Eagle Creek in the News

Bonus Depreciation Extended – Increased to 100% Through 2011

Provided by Advocate Consulting

Author: Jonathan S. Levy, Legal Director 21.12.2010

Economic Stimulus Incentives in 2010 Tax Relief Act Retroactive to September 9, 2010
New aircraft purchases and new equipment purchases for used aircraft can now be expensed in the year of purchase through December 31, 2011.  For 2012, 100% bonus depreciation returns to 50% bonus until it expires on January 1, 2013.  In addition, new aircraft purchases (but not new equipment on used aircraft) will receive a one year extension on the placed in service requirement under certain circumstances.  The additional first year depreciation deduction is allowable both for regular income tax purposes and alternative minimum tax purposes.  Qualifying property must be new, used primarily for business purposes, and meet other tests necessary to qualify for modified accelerated cost recovery system depreciation (MACRS).  The new bonus depreciation excludes property acquired under written binding contract in effect prior to January 1, 2008.

Increased Expensing For Used Property Expanded in 2011
Although the bonus depreciation outlined above applies only to new property, the current law allows small businesses to expense up to $500,000 for 2010 and 2011.  This Section 179 expensing is restricted to taxpayers who invest less than $2,500,000 in capital purchases during the year and is further limited to taxable income. The new law provides for 2012 expensing of $125,000 phased out at taxpayers who invest over $625,000.00. The property qualifying for expensing under Section 179, like bonus depreciation property, must also qualify for MACRS depreciation.

Why 100% Bonus Depreciation is Preferred Over 100% Section 179 Expensing
There are three significant benefits of 100% bonus depreciation over expensing:  first, bonus depreciation is not limited in amount; second, bonus depreciation can create a net operating loss to be carried back to prior years and result in an immediate tax refund; and third, aircraft have special placed in service allowances available for bonus depreciation but not for expensing.  Nonetheless, there will be circumstances where Section 179 expensing may be preferred over bonus depreciation.  A taxpayer may take any portion of the expensing election as an immediate deduction, whereas bonus depreciation must be taken entirely, or elected out of by class life of property.  This will generally be beneficial to taxpayers who need less than $500,000 in write off during the current year.  Of course only expensing is allowed for used property; many taxpayers will take Section 179 expensing for their used property and 100% bonus for their new property.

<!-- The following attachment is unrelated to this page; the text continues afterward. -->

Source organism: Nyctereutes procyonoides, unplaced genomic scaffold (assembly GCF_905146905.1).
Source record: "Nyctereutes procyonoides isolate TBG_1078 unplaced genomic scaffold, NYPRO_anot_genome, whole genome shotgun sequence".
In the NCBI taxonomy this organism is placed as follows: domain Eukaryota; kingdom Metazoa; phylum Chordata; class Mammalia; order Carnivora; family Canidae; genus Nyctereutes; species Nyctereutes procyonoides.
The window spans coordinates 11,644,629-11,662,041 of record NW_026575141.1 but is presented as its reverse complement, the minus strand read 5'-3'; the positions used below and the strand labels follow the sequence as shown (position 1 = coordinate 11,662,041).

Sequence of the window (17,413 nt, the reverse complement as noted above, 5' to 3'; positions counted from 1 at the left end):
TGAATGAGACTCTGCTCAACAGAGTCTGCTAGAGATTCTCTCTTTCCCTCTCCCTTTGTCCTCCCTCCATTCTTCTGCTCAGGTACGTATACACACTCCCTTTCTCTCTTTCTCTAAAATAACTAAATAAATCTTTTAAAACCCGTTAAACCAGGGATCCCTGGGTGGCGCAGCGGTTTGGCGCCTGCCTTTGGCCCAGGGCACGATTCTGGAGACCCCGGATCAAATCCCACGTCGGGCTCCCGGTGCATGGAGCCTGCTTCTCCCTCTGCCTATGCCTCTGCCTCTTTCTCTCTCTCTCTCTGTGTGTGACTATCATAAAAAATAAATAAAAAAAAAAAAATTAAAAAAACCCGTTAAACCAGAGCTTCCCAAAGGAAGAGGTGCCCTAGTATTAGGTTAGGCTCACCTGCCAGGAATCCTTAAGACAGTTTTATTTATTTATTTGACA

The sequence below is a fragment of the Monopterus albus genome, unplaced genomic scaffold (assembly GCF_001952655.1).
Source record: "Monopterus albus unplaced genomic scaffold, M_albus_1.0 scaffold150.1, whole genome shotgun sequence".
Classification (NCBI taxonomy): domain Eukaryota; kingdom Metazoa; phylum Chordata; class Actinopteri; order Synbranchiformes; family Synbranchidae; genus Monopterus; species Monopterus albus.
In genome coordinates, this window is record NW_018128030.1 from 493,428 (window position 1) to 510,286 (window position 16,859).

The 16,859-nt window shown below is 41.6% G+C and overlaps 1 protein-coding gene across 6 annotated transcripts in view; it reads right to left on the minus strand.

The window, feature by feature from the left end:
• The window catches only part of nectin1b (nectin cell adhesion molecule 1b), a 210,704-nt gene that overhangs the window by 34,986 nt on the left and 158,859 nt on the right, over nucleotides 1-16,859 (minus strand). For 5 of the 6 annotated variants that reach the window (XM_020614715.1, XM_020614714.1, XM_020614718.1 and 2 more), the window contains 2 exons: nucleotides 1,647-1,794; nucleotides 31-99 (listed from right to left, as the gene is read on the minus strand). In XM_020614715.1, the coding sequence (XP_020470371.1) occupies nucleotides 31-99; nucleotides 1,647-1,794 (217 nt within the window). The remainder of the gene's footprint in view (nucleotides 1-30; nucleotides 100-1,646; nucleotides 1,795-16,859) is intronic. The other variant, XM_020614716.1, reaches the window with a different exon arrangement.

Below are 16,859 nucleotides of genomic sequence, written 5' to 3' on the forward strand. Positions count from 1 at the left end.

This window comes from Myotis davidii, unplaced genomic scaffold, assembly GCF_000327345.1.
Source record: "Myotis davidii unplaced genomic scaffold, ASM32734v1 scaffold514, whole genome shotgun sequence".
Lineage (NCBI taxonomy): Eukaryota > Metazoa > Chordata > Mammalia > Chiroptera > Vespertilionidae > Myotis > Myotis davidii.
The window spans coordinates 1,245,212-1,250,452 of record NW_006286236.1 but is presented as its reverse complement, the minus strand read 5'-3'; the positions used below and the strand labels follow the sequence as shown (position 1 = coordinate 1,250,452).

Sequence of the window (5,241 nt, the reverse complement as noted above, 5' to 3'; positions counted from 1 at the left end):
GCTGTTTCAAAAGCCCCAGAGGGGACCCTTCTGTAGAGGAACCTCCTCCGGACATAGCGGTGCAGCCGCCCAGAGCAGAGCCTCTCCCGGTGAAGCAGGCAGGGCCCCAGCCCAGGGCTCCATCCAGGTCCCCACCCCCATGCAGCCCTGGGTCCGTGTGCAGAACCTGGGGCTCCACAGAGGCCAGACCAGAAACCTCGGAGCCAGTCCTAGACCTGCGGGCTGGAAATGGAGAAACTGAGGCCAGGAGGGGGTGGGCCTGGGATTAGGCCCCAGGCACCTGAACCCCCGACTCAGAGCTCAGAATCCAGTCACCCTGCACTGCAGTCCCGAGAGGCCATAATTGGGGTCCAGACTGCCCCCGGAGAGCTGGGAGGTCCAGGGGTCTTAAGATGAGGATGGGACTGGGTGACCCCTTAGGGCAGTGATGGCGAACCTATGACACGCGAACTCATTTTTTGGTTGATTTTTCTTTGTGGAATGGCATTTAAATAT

Ordering Rules Remain Unchanged
The method of computing depreciation when these various incentive provisions work together remains unchanged.  The expensing election under Section 179 is considered first, followed by bonus depreciation, and then by regular depreciation.  This concept is best illustrated by an example in which a taxpayer buys two aircraft, one new and one used, for a price of $1,000,000 each.  The taxpayer will chose to expense the new aircraft under the 100% bonus depreciation rule, but will be limited to the Section 179 expense deduction for the used aircraft.  Because the Section 179 expensing deduction is limited to $500,000, the remaining $500,000 will generally be depreciated over five years, resulting in a $100,000 depreciation deduction in the year of purchase.